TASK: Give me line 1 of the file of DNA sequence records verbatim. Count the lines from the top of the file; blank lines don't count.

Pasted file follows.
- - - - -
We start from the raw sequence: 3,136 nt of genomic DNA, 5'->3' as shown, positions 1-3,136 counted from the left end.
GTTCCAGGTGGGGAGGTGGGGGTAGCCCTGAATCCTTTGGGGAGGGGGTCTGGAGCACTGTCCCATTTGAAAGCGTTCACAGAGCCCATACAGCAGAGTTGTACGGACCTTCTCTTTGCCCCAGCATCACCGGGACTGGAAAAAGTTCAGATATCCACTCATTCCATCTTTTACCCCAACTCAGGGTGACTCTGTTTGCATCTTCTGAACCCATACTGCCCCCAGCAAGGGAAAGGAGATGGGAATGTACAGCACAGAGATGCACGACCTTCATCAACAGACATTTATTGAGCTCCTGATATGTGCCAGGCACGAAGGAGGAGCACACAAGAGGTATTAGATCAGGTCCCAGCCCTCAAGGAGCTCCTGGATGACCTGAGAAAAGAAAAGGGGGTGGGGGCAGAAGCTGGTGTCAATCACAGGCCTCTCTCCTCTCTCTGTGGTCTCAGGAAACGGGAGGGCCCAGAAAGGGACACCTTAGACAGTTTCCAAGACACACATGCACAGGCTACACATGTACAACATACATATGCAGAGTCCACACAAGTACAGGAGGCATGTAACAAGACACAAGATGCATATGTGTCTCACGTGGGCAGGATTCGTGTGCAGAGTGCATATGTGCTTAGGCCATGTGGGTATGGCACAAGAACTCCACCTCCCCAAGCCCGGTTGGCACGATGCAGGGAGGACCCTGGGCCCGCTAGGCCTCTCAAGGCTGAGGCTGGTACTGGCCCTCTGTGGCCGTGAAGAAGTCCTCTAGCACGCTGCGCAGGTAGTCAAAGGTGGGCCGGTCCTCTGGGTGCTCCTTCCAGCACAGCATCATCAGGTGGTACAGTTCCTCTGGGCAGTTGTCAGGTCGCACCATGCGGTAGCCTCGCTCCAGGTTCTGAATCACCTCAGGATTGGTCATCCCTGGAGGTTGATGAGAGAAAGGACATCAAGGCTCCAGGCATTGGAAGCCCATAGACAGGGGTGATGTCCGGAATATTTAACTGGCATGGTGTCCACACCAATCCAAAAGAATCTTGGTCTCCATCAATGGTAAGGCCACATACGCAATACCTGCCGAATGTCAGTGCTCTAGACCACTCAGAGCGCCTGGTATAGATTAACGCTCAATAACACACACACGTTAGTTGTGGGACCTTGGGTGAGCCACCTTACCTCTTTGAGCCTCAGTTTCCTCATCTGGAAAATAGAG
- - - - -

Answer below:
We start from the raw sequence: 3,136 nt of genomic DNA, 5'->3' as shown, positions 1-3,136 counted from the left end.